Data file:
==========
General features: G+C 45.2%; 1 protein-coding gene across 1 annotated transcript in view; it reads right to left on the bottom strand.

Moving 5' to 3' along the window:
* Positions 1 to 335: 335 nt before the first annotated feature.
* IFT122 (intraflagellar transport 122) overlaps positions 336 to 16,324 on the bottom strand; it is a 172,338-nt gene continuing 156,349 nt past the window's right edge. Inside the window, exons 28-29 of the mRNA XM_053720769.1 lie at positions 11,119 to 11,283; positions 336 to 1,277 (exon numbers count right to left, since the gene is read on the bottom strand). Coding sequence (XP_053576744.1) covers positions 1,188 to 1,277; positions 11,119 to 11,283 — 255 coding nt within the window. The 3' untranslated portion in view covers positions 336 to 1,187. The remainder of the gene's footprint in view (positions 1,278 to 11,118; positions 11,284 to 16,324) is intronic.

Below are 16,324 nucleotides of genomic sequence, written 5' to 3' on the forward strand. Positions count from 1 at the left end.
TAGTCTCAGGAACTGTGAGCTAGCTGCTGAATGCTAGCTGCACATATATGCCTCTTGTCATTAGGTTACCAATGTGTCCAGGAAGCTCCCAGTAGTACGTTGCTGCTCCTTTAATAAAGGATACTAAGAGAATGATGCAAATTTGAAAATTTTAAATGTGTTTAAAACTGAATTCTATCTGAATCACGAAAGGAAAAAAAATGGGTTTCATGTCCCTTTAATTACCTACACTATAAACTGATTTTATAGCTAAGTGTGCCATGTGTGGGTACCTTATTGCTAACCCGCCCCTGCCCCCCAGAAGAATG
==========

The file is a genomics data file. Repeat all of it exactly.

General features: G+C 45.2%; 1 protein-coding gene across 1 annotated transcript in view; it reads right to left on the bottom strand.

Moving 5' to 3' along the window:
* Positions 1 to 335: 335 nt before the first annotated feature.
* IFT122 (intraflagellar transport 122) overlaps positions 336 to 16,324 on the bottom strand; it is a 172,338-nt gene continuing 156,349 nt past the window's right edge. Inside the window, exons 28-29 of the mRNA XM_053720769.1 lie at positions 11,119 to 11,283; positions 336 to 1,277 (exon numbers count right to left, since the gene is read on the bottom strand). Coding sequence (XP_053576744.1) covers positions 1,188 to 1,277; positions 11,119 to 11,283 — 255 coding nt within the window. The 3' untranslated portion in view covers positions 336 to 1,187. The remainder of the gene's footprint in view (positions 1,278 to 11,118; positions 11,284 to 16,324) is intronic.

Below are 16,324 nucleotides of genomic sequence, written 5' to 3' on the forward strand. Positions count from 1 at the left end.
TAGTCTCAGGAACTGTGAGCTAGCTGCTGAATGCTAGCTGCACATATATGCCTCTTGTCATTAGGTTACCAATGTGTCCAGGAAGCTCCCAGTAGTACGTTGCTGCTCCTTTAATAAAGGATACTAAGAGAATGATGCAAATTTGAAAATTTTAAATGTGTTTAAAACTGAATTCTATCTGAATCACGAAAGGAAAAAAAATGGGTTTCATGTCCCTTTAATTACCTACACTATAAACTGATTTTATAGCTAAGTGTGCCATGTGTGGGTACCTTATTGCTAACCCGCCCCTGCCCCCCAGAAGAATG